It was a double page spread that I savoured for some time, and further layout smarts allowed for speed, direction and angles to be shown in the following pages, all of which helped give the story a lovely quick sense of pace, which was needed.
Every now and again you come across a bevy of four color frights that seem to have been created just for you. This gives one a fabulous view of the crowd, staying in one place as people come and go, and I was astonished at the level of cosplay on display.
Fans of making, building and displaying large dioramas and displays are really at the fore here, and fans love it.
The story is smart, clear, focussing on three teenagers who come together, in a way because of the title, Area 9, a research facility surrounded by a huge wall that finds cures for dangerous viruses. This comic, though, took me by surprise as I really enjoyed it, it is exceptionally clever.
In my youth this comic would have been scandalous, a relationship with a werewolf, but sure now, that’s grand, no-one bats an eyelid.
Classic stuff, although it had an incredible sense of place, the language, characteristics and setting feeling all really good and placing it squarely in modern Dublin. An excellent sense of propriety but impatient with it, she gets demoted and sent to work with a Sgt Mick Lonnie, a hefty thick-set greying guard, who wears the bright yellow but investigates crimes that have crossed the boundaries of what we know as normal. Kate as a character felt real, even if she was wandering into the imaginary and places where people do not belong.

The first, Edith, is on board a train that is steaming towards its doom, but laden with gas-masked bad guys, fighting as a timer ticks down.
We also had a selection of authors signing on the Saturday, a neat addition to the long list of guests.
The calibre is top notch with a number of interactive experiences, paying bottle tops to go into a different world for a few moments, or climbing astride the back of a Dewback in Tatooine, crafted to an incredible level, as well as the prop displays, many built with a level of precision that can only impress. With a hint of an apocalypse in the background, we follow the fifteen year old protagonist, Toshiba, who meets another fifteen year old, Bomb, who wants to destroy the facility, and soon they meet more characters that lead to intrigue and personal challenges. Both shared a common epistolary element in that journal or diary writing formed part of the narrative, which was a subtle link, and they were cleanly drawn in both cases, a nice flow to the panels and well told comic stories. The character of Nick has a normal life around his crime fighting, but it also feels grounded, modern and less cliched than normally occurs in superhero comics. It is cleverly written, and despite its brevity we get enough of a story to show what is going on. Having that second game gave us that opportunity to address those things.“We did quite well at it there on Saturday.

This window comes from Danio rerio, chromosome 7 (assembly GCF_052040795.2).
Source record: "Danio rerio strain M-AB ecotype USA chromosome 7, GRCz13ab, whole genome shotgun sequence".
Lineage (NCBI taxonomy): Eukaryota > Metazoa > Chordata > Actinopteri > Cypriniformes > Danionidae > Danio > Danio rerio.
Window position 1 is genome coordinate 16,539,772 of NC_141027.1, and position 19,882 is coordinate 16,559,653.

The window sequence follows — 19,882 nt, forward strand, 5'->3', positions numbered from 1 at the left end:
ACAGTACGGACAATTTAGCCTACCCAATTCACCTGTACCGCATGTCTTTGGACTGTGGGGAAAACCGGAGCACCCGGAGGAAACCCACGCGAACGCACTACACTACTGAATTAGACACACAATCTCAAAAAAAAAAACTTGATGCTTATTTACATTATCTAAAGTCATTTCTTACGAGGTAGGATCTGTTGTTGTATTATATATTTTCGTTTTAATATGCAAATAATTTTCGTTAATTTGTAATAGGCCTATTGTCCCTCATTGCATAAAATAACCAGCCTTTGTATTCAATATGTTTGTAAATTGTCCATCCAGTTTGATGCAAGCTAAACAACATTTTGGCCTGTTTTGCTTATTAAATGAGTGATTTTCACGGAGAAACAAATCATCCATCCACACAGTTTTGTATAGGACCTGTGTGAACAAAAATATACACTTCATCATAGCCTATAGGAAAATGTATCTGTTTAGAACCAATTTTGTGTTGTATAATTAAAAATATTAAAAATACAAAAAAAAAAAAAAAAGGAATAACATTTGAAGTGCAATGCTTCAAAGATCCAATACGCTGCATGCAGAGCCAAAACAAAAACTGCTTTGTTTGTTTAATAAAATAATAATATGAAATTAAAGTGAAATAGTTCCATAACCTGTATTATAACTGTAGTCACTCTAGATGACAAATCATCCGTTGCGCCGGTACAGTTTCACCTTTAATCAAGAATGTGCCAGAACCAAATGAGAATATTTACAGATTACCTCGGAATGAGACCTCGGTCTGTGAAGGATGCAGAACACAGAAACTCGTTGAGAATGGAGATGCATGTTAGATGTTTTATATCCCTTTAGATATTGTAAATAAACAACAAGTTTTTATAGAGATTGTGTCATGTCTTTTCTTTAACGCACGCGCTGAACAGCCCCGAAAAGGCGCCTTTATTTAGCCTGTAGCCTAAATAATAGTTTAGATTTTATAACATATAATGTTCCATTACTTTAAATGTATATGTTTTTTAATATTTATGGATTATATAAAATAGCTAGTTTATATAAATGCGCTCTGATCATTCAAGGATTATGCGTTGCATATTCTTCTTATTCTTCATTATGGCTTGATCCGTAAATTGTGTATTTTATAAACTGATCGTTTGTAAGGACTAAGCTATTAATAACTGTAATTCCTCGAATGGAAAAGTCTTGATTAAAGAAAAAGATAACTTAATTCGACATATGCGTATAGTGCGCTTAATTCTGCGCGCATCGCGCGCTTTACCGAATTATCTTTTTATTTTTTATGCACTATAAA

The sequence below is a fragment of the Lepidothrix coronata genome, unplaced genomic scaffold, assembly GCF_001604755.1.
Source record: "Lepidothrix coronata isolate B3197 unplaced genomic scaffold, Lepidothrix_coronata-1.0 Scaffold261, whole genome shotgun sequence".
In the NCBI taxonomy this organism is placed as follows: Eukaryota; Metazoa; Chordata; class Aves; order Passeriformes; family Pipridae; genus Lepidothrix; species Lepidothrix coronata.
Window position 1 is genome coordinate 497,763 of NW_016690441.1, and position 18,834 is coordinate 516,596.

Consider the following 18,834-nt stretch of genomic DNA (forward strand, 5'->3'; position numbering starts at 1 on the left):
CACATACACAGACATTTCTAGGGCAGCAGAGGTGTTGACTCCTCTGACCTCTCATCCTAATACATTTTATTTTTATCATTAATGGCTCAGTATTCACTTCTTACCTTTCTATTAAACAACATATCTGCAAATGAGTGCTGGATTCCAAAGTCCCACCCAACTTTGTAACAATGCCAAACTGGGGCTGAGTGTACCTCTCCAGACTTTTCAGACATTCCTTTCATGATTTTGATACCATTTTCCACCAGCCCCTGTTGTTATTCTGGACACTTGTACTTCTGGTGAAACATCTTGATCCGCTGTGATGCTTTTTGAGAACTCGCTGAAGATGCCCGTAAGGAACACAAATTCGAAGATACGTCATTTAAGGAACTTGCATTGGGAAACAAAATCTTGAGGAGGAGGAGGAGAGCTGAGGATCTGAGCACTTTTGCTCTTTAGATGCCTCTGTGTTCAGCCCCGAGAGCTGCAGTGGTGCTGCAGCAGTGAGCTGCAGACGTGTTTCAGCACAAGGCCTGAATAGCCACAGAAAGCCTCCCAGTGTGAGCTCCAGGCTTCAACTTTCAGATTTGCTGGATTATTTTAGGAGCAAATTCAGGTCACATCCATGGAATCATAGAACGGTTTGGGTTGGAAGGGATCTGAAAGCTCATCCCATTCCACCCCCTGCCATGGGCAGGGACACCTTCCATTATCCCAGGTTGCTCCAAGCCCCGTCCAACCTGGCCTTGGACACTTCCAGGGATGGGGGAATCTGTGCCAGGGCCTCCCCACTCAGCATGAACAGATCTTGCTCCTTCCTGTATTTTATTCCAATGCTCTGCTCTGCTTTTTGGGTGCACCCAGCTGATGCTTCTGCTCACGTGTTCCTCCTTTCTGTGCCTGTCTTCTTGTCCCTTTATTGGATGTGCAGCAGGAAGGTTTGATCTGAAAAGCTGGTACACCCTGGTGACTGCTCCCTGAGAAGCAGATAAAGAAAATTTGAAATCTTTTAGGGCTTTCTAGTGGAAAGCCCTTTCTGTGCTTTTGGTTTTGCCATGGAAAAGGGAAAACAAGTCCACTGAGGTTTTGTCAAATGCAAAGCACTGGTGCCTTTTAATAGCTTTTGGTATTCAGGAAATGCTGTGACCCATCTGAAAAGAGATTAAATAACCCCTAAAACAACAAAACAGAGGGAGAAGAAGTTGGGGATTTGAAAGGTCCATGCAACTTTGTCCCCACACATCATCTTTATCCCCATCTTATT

It is delightfully well drawn and laid out, and was created initially online, then brought to print some time ago.
The shorter pieces, all written by John O’Reily, also pass muster, and I was well pleased to be reading articles about King Features and Lee Falk.
This may be due to the interesting interpersonal relationships that exist in the first two issues, and also the nature of the realism of the family and friends round the protagonist.
The second story stars Nancy, wearing a jump suit, goggles and tight skull cap, who infiltrates a castle with the intention to destroy the evil base. I was really well pleased to find such a professional level of manga on sale, the styles renowned with manga flowing easily from the hand of the artist. That leads to them living together and Myran dealing with living with a Werewolf, which is in many respects exceptionally well done, being gently insightful whilst also dealing with the compromise and consideration of a relationship.
Some elements, such as the Garda (police force), are portrayed quite well, and there is a lovely sense of humour to it all.
We’re delighted to come through it and be in another All-Ireland.“It’s not a whole pile, six days. We looked back on the tape and highlighted the areas where we did well and the areas we needed to improve on. I think we did quite well on those areas on Saturday.“It’s funny, when you only have six days, it really focuses the mind.